I have found most parents of children with Autism and Asperger’s will do anything for their child to help them to function, be normal, and happy. Although this example is not that of a person with Autism or Asperger’s it is a powerful one and a good motivator to me. It is the story of the Hoyt’s. Many of you may have heard of this father and son duo, but to me they are the epitome of the love and sacrifice that a parent can have for their child. The son, Rick Hoyt, was born with cerebral palsy and is a quadriplegic. For many people they would look at this at the worst possible thing. Some people might say the same about having a child with Autism or Asperger’s. As we all know we are given challenges for a reason, it may not always be fair, or what we would like, but I believe that these challenges only brings out the best in us if we let them. I know that this story will ring true to most of you and your devotion to your child or family member with Autism or Asperger’s.
When Rick Hoyt was born his parents were given very little hope that he could be or do anything more than just lay in bed, and were told to institutionalize him. His parents did not believe in institutionalizing their son and invested countless hours, extensive amounts of money, and unlimited amounts love to their son. Over time they saw that despite not being able to talk, their son could think and eventually was able to communicate via a special computer they had developed for him. He was articulate and intelligent and knew and understood so much. How sad would it have been if they had just left him locked inside his body with no hope? Somehow, I have a feeling that for many of you the parallels are starting to come into focus.
The Hoyt’s fought long and hard for their son. He finally was able to start to attend school when he was 13 years old and eventually graduated from high school. He also was able to attend college and obtained a college degree Special Education. How amazing! I know that for many people with Autism and Asperger’s the challenges they face in gaining an education or thinking that they might ever go to college feels impossible, but knowing that this man found a way and with his parents love, help, and support it happened brings me so much hope.
In 1977, Rick told his father, Dick Hoyt, he wanted to participate in a 5 mile run to benefit a person who had been paralyzed. His father told him he would push him through the race and they completed it coming in second to last. Running this race was really hard for Dick Hoyt. He had never run a race like this before, but did it for his son. At the end of the race his son told him, “Dad, when I am running, it feels like I am not handicapped!” Since that time this father’s devotion and love has helped his son to realize his dream, something that for Rick on his own would be impossible….to feel normal and not disabled. I hope that my son can feel that way someday about his disability, and to feel like all our work got him there.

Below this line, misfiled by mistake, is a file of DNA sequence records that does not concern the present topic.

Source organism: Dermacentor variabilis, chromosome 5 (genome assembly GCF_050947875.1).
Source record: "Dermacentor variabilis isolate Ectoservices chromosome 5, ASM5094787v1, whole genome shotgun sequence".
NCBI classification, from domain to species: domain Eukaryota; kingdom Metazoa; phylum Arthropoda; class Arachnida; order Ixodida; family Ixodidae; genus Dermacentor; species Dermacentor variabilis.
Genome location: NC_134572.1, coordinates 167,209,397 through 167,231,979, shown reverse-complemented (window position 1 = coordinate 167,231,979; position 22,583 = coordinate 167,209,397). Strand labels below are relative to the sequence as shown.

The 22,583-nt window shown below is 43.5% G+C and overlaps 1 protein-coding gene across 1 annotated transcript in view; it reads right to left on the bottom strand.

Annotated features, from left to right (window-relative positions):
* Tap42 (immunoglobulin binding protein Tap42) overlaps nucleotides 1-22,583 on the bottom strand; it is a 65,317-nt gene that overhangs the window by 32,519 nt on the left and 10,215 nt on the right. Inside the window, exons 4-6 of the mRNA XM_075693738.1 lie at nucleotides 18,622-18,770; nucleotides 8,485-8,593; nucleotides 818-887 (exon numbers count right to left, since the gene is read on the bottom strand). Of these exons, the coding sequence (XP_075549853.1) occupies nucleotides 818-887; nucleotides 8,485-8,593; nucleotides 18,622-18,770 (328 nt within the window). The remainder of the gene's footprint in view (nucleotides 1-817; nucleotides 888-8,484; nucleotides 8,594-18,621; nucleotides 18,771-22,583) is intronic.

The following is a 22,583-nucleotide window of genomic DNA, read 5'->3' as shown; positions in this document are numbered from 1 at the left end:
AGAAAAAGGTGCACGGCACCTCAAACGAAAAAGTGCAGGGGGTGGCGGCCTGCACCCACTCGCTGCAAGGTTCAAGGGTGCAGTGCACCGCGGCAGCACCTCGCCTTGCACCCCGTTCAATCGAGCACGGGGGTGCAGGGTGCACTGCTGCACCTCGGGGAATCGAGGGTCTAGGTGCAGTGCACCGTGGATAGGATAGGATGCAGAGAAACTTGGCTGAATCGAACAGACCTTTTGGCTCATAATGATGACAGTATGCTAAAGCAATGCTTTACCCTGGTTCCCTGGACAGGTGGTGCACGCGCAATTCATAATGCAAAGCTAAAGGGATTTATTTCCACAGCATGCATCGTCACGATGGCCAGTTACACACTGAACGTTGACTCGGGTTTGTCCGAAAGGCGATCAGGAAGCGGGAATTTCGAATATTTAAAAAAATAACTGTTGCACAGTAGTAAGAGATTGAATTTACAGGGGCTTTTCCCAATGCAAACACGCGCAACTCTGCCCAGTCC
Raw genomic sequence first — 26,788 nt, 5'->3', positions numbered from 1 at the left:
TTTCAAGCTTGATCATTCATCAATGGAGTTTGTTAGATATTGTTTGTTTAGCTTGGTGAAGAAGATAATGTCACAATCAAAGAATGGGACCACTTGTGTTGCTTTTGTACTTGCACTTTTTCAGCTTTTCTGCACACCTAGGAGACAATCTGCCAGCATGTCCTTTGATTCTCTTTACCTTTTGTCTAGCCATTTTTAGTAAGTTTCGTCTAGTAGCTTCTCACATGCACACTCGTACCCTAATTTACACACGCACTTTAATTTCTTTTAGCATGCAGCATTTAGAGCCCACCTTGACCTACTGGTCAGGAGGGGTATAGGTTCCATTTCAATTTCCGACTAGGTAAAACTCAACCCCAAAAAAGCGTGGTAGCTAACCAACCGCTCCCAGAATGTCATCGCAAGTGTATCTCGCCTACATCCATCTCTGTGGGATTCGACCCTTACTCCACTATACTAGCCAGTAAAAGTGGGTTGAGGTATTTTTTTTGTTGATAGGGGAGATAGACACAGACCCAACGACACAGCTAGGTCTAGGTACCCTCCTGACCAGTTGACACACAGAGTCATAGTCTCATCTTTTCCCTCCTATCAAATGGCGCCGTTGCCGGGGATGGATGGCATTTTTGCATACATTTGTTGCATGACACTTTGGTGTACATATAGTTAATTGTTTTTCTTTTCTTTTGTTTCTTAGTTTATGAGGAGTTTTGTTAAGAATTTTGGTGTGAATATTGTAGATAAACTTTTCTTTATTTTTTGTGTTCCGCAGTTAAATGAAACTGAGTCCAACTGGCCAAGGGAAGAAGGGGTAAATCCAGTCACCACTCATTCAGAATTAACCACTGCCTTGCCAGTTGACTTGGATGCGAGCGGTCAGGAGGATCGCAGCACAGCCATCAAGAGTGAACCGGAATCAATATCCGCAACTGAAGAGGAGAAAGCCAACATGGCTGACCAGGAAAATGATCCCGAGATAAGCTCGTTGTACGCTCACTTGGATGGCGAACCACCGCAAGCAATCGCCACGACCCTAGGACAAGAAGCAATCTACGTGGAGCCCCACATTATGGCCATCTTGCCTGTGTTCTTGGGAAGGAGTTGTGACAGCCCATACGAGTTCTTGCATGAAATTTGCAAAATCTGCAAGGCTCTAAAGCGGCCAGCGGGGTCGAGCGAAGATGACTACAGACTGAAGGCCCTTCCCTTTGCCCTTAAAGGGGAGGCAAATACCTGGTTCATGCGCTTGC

Since 1977 Team Hoyt has completed over 1,000 races including marathons, duathons, and triathalons. Six of these have been Ironman competitions, which for me is an amazing feat and the true test of endurance and the human spirit. Dick has pushed, pulled, swam, biked, and given his all (blood, sweat, and tears) to his son. I am sure many of us can see a parallel in the sacrifices we make each day for our own children with Autism and Asperger’s to get them the help they need to reach their potential and to help other’s to see their potential. We may not be running the race in the physical way Dick Hoyt does, but we run our own races each and every day to help our children with their therapies, to learn social skills, and to advocate for their needs.
I have seen Team Hoyt on a few T.V. programs and each time I am brought to tears by this father and son team. If you haven’t had the opportunity to see them, look them up on the internet at www.TeamHoyt.com, or see if you can find info about them on YouTube (especially the specials when the competed in the IronMan races), you will be AMAZED! The most amazing thing is that they are still going strong. Their hope is that they will be able to complete the Boston Marathon this year (April 2011) when Dick is 70 years old….. I wish them all the luck in the world!
As for me, I hope that I have even the smallest amount of the devotion that Dick Hoyt has for his son. I hope I am running the race well for my son. I would do anything to help my son to be happy, have friends, understand social situations, and have whatever successes that are possible for him. I hope one day that my son can see how much we have given for him, how proud we are of him, and that he is proud and thankful for his loving parents.